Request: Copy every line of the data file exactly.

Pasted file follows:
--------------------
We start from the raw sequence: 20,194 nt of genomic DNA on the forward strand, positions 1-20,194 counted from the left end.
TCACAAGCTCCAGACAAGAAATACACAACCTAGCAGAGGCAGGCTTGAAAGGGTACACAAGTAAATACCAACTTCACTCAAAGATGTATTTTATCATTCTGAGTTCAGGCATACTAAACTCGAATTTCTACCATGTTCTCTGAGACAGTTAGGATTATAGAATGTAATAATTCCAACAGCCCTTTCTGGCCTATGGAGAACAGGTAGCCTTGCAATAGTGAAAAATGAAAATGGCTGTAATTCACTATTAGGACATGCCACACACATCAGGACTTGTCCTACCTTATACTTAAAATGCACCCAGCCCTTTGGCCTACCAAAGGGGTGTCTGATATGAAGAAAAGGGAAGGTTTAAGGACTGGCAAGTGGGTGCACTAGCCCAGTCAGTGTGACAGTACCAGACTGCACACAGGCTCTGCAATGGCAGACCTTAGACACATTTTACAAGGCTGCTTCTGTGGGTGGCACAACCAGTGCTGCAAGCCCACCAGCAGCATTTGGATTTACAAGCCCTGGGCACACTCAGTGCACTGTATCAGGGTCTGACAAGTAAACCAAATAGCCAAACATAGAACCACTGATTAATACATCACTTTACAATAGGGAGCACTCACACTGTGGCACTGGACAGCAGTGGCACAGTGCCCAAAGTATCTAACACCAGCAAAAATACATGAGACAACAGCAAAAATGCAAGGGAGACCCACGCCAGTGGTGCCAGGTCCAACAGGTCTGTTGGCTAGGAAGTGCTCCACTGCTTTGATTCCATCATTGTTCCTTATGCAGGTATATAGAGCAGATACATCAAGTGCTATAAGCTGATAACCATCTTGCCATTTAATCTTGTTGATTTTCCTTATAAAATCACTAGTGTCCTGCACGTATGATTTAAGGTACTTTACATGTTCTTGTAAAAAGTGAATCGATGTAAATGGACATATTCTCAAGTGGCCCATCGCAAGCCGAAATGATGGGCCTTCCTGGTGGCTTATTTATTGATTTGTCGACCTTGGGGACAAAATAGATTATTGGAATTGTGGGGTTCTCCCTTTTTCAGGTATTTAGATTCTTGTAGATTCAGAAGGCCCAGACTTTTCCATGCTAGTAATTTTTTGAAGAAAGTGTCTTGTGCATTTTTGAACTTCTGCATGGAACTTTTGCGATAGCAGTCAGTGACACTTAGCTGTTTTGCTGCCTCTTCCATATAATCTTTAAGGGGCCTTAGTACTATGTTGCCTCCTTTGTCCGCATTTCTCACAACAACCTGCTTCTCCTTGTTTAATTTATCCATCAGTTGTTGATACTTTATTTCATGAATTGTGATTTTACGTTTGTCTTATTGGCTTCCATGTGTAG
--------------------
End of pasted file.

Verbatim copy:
We start from the raw sequence: 20,194 nt of genomic DNA on the forward strand, positions 1-20,194 counted from the left end.
TCACAAGCTCCAGACAAGAAATACACAACCTAGCAGAGGCAGGCTTGAAAGGGTACACAAGTAAATACCAACTTCACTCAAAGATGTATTTTATCATTCTGAGTTCAGGCATACTAAACTCGAATTTCTACCATGTTCTCTGAGACAGTTAGGATTATAGAATGTAATAATTCCAACAGCCCTTTCTGGCCTATGGAGAACAGGTAGCCTTGCAATAGTGAAAAATGAAAATGGCTGTAATTCACTATTAGGACATGCCACACACATCAGGACTTGTCCTACCTTATACTTAAAATGCACCCAGCCCTTTGGCCTACCAAAGGGGTGTCTGATATGAAGAAAAGGGAAGGTTTAAGGACTGGCAAGTGGGTGCACTAGCCCAGTCAGTGTGACAGTACCAGACTGCACACAGGCTCTGCAATGGCAGACCTTAGACACATTTTACAAGGCTGCTTCTGTGGGTGGCACAACCAGTGCTGCAAGCCCACCAGCAGCATTTGGATTTACAAGCCCTGGGCACACTCAGTGCACTGTATCAGGGTCTGACAAGTAAACCAAATAGCCAAACATAGAACCACTGATTAATACATCACTTTACAATAGGGAGCACTCACACTGTGGCACTGGACAGCAGTGGCACAGTGCCCAAAGTATCTAACACCAGCAAAAATACATGAGACAACAGCAAAAATGCAAGGGAGACCCACGCCAGTGGTGCCAGGTCCAACAGGTCTGTTGGCTAGGAAGTGCTCCACTGCTTTGATTCCATCATTGTTCCTTATGCAGGTATATAGAGCAGATACATCAAGTGCTATAAGCTGATAACCATCTTGCCATTTAATCTTGTTGATTTTCCTTATAAAATCACTAGTGTCCTGCACGTATGATTTAAGGTACTTTACATGTTCTTGTAAAAAGTGAATCGATGTAAATGGACATATTCTCAAGTGGCCCATCGCAAGCCGAAATGATGGGCCTTCCTGGTGGCTTATTTATTGATTTGTCGACCTTGGGGACAAAATAGATTATTGGAATTGTGGGGTTCTCCCTTTTTCAGGTATTTAGATTCTTGTAGATTCAGAAGGCCCAGACTTTTCCATGCTAGTAATTTTTTGAAGAAAGTGTCTTGTGCATTTTTGAACTTCTGCATGGAACTTTTGCGATAGCAGTCAGTGACACTTAGCTGTTTTGCTGCCTCTTCCATATAATCTTTAAGGGGCCTTAGTACTATGTTGCCTCCTTTGTCCGCATTTCTCACAACAACCTGCTTCTCCTTGTTTAATTTATCCATCAGTTGTTGATACTTTATTTCATGAATTGTGATTTTACGTTTGTCTTATTGGCTTCCATGTGTAG